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Friday 12 January 2024

Undergarments, and the mysterious art of branding

There are few more mysterious arts than coming up with the right name for a brand.

Take the Toyota Kluger (anyone know what a Kluger is?) or the Mitsubishi Lettuce?

Sometimes a change in branding make sense. When people became more health conscious, Kentucky Fried Chicken rebranded as the altogether healthier-sounding KFC.

This week, the Banyan Tree group, known for luxurious high-end wellness and spa resorts around the world, announced it was rebranding as the Banyan Group.

So instead of being known for a very attractive tree, the group now wants to be identified with an Indian underwear garment similar to a vest. That's truly baffling.

But some marketing guru was no doubt handsomely paid for a change that will cost the company millions in new logos, stationery, signage etc.   

Look it up:

A Banyan tree is a fig, the branches of which produce aerial roots which later become accessory trunks. A banyan is a loose flannel undergarment worn in India.

The hotel group announced the re-branding thus:

"This year, we are proud to be celebrating 30 years of pioneering hospitality, from a single luxury brand to a portfolio of 12 brands. This milestone is marked with a brand shift from "Banyan Tree Group" to "Banyan Group”. As we enter into this landmark year, we continue to focus on delivering exceptional, design-led experiences across hotels, spas, residences, food and retail catering to evolving traveller preferences and needs."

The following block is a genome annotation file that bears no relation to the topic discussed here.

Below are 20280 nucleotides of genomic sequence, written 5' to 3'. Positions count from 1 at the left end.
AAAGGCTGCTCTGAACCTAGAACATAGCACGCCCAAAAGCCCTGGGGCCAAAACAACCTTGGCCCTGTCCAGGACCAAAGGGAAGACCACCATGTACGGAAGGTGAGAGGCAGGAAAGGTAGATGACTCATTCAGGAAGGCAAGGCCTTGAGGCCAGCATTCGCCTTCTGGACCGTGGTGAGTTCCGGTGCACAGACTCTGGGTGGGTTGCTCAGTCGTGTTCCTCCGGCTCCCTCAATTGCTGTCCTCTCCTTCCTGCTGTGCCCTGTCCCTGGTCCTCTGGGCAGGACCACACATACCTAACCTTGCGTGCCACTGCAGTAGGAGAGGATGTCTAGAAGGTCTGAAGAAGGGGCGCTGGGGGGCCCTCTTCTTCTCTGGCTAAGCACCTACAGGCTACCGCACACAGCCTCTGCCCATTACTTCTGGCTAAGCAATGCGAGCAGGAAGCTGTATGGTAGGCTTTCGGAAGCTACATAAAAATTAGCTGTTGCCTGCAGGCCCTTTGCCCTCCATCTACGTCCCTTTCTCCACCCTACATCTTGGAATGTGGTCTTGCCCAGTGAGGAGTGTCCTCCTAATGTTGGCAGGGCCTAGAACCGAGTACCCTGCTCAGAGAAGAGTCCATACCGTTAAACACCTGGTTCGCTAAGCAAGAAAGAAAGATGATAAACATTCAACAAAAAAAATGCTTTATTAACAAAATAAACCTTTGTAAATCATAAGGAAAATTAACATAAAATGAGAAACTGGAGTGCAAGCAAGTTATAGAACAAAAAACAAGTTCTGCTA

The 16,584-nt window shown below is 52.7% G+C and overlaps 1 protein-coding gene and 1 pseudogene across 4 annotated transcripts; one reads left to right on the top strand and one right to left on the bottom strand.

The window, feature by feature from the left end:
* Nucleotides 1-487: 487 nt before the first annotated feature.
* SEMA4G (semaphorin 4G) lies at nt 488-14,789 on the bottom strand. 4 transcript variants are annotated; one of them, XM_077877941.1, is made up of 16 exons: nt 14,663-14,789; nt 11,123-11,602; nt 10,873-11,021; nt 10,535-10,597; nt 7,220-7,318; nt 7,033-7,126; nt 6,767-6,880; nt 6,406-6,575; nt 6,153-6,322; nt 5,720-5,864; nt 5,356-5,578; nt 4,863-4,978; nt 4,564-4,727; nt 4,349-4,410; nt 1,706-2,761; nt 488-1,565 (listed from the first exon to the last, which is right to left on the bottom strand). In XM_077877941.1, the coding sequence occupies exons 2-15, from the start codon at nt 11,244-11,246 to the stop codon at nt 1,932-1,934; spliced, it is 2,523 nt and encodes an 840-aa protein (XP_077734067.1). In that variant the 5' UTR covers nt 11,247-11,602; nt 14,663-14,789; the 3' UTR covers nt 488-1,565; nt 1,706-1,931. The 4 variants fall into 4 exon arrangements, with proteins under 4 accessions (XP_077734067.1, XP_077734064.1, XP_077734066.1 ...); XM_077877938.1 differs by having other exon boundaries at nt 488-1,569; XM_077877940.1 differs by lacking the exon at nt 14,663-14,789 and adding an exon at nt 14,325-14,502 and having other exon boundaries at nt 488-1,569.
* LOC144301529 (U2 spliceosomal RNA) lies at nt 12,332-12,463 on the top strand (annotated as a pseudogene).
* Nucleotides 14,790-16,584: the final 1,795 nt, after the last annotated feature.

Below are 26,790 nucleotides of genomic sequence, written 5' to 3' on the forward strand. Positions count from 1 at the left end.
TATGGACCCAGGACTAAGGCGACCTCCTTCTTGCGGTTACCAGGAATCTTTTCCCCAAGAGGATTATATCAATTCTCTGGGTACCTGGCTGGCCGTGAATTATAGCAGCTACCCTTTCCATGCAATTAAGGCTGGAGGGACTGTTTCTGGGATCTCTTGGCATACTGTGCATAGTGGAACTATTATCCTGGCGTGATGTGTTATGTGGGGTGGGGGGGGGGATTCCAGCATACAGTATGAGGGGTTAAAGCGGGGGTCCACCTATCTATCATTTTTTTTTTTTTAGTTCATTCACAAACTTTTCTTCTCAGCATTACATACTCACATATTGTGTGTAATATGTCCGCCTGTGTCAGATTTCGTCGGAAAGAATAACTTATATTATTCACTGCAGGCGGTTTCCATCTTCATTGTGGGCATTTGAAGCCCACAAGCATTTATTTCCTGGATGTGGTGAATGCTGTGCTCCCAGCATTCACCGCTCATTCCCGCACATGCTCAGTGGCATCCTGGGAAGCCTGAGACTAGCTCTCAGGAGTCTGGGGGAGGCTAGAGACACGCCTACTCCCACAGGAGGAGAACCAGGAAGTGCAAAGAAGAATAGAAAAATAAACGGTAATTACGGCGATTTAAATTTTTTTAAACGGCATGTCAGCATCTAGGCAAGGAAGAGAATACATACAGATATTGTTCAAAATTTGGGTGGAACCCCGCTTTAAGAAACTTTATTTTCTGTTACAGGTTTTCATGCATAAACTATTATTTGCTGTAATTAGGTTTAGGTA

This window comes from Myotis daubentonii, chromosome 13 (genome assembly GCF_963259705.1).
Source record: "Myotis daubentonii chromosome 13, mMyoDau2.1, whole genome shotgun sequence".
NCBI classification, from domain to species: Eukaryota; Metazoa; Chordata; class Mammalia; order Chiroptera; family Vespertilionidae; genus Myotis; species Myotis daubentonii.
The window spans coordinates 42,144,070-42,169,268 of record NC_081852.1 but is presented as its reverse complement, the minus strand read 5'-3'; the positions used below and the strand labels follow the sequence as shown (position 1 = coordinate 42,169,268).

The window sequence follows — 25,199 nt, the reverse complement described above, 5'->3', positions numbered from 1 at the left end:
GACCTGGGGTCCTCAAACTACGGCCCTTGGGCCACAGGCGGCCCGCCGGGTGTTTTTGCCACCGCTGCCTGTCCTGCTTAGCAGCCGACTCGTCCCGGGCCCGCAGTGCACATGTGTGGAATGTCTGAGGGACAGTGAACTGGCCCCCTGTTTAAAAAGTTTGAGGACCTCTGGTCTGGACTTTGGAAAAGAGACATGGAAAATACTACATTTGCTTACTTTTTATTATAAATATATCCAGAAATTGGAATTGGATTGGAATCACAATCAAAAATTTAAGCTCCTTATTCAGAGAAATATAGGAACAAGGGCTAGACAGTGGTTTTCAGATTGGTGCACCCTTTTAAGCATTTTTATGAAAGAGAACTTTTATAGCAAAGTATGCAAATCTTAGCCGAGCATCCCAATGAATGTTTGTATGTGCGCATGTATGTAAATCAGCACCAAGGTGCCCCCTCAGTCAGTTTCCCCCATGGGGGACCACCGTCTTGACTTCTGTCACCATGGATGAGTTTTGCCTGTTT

A press release says: This brand shift reflects the Group's evolution into a dynamic, multi-brand hospitality powerhouse.

"Since 2019, the Group has doubled its brand portfolio, bringing its pioneering spirit, design-led experiences, and purpose driven mission to new destinations, including Banyan Tree AlUla in Saudi Arabia, Garrya in Kyoto, and Folio in Osaka, Japan, Dhawa in Ho Tram, Vietnam, Homm in Huzhou, China and Banyan Tree Dubai in the United Arab Emirates."

There is much enthusiasm about the new brand.

“As we celebrate the Group’s 30th anniversary and its evolution into Banyan Group, this milestone is not only testament to the Group’s enduring success in the hospitality industry but also sets the stage for an exciting future,” said Eddy See, president and CEO of Banyan Group.

“This brand evolution reflects our portfolio transformation from a single luxury brand to the diverse offering we have today."

OK. If you say so.

I just wonder how many customers will understand, and embrace, the change. Some might not even realise Banyan Tree is now named after a piece of underwear. 


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